If you want to be an artist, be an artist.

NOT a teacher, a blogger, or a marketer, or an entrepreneur!


Okay. There. I said it.

Someone will be offended.

Someone will throw out the term: artrepreneurship. Or easier: entrepreneurship, and argue with that classic tagline: Good artists don’t starve.

Hey, I agree. Good artists shouldn’t starve.

But that has nothing to do with running your art like a business, chasing after the market, spending your energy on making money and self-branding.


And this is not only about painting, but artists by the general definition. This even includes writers, to be honest.

Now, let me clarify something.

Should an artist, regardless of his or her field, promote his or her works?


Whoever tells you the opposite will be nothing but either a hypocrite, who has succeeded in self-marketing as an artist yet refused for others to succeed in the same way, or a jealous loser, who did not know the proper way of self-marketing, and thus threw dirt on the topic.

But ask yourself that question:

Did you become an artist because there is something you must create.

Or because you’ve always been a creative and would like to make some money of this “skill” of yours?

Or simply because you saw a business opportunity in producing what you make?


If you fall into the latter two categories, this post was not written for you.

Don’t be upset, don’t be offended, I simply don’t consider you an artist. I think you are an artistic entrepreneur, or a creative entrepreneur.

Because believe it or not:

There are many people in this world still takes being an artist serious enough that they spend more time learning and sharpening their skills, instead of writing blogs and going to wine parties and being wooed by neighbors and communities.

But if you are swinging between these three categories, take my advice:

If you want to be an artist, be a fucking artist.

The meaning of “good artists don’t starve.”

It is easy to misinterpret the famous saying “good artists don’t starve.” As artist, we all wish a life that is care-free and allows us to create as much as we want.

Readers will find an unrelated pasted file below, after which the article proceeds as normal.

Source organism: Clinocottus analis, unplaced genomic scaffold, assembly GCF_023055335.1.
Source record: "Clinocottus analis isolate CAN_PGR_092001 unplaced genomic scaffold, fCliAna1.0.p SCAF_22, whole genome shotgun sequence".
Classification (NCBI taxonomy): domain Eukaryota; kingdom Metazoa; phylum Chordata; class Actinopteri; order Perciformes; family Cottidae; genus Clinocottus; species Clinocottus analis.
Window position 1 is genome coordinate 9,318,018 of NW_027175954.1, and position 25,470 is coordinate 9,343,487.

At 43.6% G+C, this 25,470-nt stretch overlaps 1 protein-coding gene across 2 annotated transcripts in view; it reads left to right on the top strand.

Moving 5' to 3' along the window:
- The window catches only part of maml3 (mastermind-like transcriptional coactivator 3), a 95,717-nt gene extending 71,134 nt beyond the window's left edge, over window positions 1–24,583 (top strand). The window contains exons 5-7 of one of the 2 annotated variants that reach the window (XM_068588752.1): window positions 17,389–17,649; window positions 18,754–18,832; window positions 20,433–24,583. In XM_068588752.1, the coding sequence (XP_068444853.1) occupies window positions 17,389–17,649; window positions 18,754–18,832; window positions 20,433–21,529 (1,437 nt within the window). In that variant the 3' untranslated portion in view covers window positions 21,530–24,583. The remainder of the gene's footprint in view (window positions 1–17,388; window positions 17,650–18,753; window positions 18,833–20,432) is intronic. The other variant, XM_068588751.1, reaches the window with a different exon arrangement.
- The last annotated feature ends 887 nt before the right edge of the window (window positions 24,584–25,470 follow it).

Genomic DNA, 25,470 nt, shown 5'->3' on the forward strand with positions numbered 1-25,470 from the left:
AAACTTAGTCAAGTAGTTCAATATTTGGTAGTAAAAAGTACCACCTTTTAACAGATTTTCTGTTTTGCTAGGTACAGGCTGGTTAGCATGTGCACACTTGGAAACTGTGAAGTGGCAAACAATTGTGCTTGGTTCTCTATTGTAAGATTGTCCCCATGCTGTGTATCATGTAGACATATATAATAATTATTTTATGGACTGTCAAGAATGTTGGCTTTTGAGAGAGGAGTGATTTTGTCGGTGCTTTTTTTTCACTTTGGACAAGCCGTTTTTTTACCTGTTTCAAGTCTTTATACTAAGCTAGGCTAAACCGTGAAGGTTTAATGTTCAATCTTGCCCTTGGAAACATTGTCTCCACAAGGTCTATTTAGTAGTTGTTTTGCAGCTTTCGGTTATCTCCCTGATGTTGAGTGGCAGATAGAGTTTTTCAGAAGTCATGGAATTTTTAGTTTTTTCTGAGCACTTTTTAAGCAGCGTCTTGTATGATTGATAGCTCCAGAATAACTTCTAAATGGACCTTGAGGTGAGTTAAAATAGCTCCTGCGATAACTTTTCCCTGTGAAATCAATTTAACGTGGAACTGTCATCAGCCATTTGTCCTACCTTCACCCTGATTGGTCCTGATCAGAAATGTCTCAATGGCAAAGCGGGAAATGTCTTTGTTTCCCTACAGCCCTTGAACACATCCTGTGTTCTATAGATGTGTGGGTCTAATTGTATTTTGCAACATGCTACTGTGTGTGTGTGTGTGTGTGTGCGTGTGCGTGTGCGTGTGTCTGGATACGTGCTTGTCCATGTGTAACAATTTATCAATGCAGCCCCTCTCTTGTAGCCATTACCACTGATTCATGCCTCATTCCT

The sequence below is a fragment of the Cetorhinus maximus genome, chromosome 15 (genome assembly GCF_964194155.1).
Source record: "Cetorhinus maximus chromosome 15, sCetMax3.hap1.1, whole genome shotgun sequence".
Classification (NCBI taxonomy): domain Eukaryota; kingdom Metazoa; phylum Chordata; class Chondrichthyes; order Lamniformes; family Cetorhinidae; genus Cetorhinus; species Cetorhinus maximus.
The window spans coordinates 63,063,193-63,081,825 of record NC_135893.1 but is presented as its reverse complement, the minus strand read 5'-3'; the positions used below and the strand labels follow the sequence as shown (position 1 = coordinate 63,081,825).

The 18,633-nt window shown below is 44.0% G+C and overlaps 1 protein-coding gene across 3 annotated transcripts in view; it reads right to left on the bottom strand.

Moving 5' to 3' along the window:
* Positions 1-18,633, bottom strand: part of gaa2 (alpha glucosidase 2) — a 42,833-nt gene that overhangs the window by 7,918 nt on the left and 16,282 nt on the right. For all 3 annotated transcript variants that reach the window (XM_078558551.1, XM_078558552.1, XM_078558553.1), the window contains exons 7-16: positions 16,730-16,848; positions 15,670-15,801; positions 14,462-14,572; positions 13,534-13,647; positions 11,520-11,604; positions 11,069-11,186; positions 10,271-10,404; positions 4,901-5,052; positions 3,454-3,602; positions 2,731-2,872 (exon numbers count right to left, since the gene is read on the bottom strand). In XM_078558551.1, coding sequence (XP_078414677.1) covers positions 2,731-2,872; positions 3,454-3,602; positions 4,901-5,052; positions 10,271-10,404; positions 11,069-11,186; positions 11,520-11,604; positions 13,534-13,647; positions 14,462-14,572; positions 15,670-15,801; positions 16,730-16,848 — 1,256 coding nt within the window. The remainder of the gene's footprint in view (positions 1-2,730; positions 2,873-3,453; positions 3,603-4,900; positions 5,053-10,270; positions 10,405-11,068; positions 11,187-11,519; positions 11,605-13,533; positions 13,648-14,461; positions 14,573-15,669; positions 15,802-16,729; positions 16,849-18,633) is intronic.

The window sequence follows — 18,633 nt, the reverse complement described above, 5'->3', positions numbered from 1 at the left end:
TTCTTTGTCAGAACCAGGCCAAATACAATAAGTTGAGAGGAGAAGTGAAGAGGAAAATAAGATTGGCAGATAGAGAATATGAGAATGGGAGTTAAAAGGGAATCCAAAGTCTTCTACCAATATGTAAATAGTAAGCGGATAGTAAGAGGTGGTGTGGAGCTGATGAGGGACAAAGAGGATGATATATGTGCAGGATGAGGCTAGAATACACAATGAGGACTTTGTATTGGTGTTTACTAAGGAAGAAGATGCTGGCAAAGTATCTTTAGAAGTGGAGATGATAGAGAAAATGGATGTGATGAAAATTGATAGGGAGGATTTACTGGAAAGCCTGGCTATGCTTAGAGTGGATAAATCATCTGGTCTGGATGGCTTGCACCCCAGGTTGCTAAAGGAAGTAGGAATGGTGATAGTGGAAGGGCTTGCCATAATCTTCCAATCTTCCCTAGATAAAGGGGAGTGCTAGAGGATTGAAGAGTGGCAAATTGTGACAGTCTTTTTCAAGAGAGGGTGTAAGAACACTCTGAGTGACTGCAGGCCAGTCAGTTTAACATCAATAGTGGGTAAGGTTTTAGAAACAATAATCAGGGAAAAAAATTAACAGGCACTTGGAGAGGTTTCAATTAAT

But that does not mean selling art and make millions of it.

It also does not mean self-branding and promote yourself like crazy by writing blogs, going to networking events, and desperately try to increase your exposure.


Because most good artists have struggled in life to be financially secure. Good artists don’t starve because they have established a good system that fund their art, either through patron-ship, grants, side income, or art sales.

In short: good artists have proven themselves worthy of community and public funding.

Here are some facts:

  • Many traditional artists spend days, weeks if not months on a piece of work, and I’m not saying digital art is any easier.

  • Writers could spend years working on a novel, and could be making zero short work publications throughout these years.

  • Many artists have side jobs, such as teaching, or gallery assistant, or other line of work they feel qualified to do.

  • Many artists rely heavily on grants and residencies, with or without professional education.

This leads us to a simple conclusion:

Good artists don’t starve because they have starved in their early stages, struggled throughout their life, and finally matured to a point where they safely further their skills.

An artist’s pursuit.

What makes someone a good artist, and what makes the rest sloppy, self-indulgent, money-grabbing, mediocre business people in disguise as artists?

The easiest, most direct response will be: artists have a very unique pursuit.

It doesn’t matter if you want to make a difference, or inform the public, or make your voice heard.

Those are just fancy words.

Artists keep creating because there is something we want to show the world, and we want to show it in the best way. I still feel reluctant calling myself an artist because I know my techniques are naive and they are insufficient to convey the message I hear in my heart.

But that’s okay.

Because I’m learning.

Do I want to “support my family with my art” or “make money as an artist?”

Sure I do.

But I’m still spending 80% of my available time on painting, learning and developing. I’m forcing myself out of my comfort zone — and no, sorry. I’m not saying out of your comfort “introverted artist” zone and go networking and stuff like that.

I’m saying out of your creation comfort zone.

I’m saying looking at other people’s wonderful work and admit to yourself okay I’m not good enough. Or learning from the masters and admit my proportion is wrong. Or staring at sculpture photographs and thinking how I can bring that space and dimension into a 2D surface.

Some final words

Okay, I’m going to be honest now.

I’m in many art groups on facebook. And I’ve blocked over 80% of the members.

You know what happened after that?

The mediocre, “you’re-so-talented” things (sorry not calling them art) disappeared.

The “how do you deal with ppl who said you weren’t an artist” poor-me posts vanished.

My feed became more pleasant than ever and I can finally breathe and relax and comfortably share my work with real artist and real future artists.

And I bet you probably have a ton of stuff to say, including, very likely, some verbal assault against myself.

But you know what? I’m so sick of the abuse of the term “artist.” If you want to be an artist, for god’s sake, be a fucking artist!

Quit talking. Quit asking for attention. Quit begging for money.

Be a better artist!